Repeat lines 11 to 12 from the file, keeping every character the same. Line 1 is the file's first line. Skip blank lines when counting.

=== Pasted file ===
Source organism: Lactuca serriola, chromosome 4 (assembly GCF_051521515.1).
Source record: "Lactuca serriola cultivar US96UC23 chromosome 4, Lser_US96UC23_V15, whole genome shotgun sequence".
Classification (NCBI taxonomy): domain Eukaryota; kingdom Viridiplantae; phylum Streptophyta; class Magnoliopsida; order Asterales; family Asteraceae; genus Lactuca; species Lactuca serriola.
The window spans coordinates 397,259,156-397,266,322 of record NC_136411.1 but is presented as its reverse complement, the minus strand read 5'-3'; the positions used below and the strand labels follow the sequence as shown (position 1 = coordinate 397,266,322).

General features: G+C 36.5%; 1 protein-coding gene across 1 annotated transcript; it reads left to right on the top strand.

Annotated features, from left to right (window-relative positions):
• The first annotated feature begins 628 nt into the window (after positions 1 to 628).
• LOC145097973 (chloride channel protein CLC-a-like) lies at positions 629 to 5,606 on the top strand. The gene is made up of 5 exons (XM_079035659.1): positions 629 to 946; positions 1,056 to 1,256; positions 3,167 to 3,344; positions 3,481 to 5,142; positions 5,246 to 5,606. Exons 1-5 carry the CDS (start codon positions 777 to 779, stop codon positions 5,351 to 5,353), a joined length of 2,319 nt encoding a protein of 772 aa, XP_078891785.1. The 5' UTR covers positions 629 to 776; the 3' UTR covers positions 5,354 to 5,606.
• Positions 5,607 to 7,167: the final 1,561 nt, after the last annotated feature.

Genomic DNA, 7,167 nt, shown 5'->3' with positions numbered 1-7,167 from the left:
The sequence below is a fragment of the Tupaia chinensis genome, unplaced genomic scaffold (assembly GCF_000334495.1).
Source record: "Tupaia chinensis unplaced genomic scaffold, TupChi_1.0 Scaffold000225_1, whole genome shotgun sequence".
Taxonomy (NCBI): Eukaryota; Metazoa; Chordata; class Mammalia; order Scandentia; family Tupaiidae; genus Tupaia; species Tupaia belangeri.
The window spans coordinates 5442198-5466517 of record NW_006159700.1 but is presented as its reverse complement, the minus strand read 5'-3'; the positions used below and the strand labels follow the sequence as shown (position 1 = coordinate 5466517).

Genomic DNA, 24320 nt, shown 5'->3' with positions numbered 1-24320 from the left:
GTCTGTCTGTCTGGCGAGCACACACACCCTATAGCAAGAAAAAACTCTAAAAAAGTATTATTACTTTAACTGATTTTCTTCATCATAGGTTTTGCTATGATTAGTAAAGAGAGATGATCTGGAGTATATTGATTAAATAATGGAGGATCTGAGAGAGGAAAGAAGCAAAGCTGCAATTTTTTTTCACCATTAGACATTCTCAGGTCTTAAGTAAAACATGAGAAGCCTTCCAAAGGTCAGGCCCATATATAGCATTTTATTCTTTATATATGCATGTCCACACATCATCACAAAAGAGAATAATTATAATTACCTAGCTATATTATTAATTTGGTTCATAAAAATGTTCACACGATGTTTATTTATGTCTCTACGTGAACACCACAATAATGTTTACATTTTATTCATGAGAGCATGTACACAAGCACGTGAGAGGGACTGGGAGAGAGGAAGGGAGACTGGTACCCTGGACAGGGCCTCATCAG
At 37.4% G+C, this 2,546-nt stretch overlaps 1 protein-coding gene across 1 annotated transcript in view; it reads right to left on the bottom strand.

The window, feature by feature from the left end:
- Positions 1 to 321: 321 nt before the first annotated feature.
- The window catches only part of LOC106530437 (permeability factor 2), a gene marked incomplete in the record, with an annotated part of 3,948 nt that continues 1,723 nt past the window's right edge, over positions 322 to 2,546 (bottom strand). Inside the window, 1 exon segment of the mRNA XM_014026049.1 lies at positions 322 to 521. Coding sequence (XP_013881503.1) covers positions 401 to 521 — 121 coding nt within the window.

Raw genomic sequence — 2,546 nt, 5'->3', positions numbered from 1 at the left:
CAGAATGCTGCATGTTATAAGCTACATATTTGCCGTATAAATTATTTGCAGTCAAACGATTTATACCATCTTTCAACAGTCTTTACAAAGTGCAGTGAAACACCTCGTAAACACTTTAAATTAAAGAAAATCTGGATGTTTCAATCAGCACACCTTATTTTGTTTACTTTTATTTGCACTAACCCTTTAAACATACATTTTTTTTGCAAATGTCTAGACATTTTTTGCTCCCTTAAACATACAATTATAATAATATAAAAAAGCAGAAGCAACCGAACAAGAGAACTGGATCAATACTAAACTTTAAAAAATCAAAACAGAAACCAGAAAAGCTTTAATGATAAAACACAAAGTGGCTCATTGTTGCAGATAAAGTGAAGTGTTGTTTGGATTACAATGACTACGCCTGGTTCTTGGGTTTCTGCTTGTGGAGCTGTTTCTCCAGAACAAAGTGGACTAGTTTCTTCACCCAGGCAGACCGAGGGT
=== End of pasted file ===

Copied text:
The sequence below is a fragment of the Tupaia chinensis genome, unplaced genomic scaffold (assembly GCF_000334495.1).
Source record: "Tupaia chinensis unplaced genomic scaffold, TupChi_1.0 Scaffold000225_1, whole genome shotgun sequence".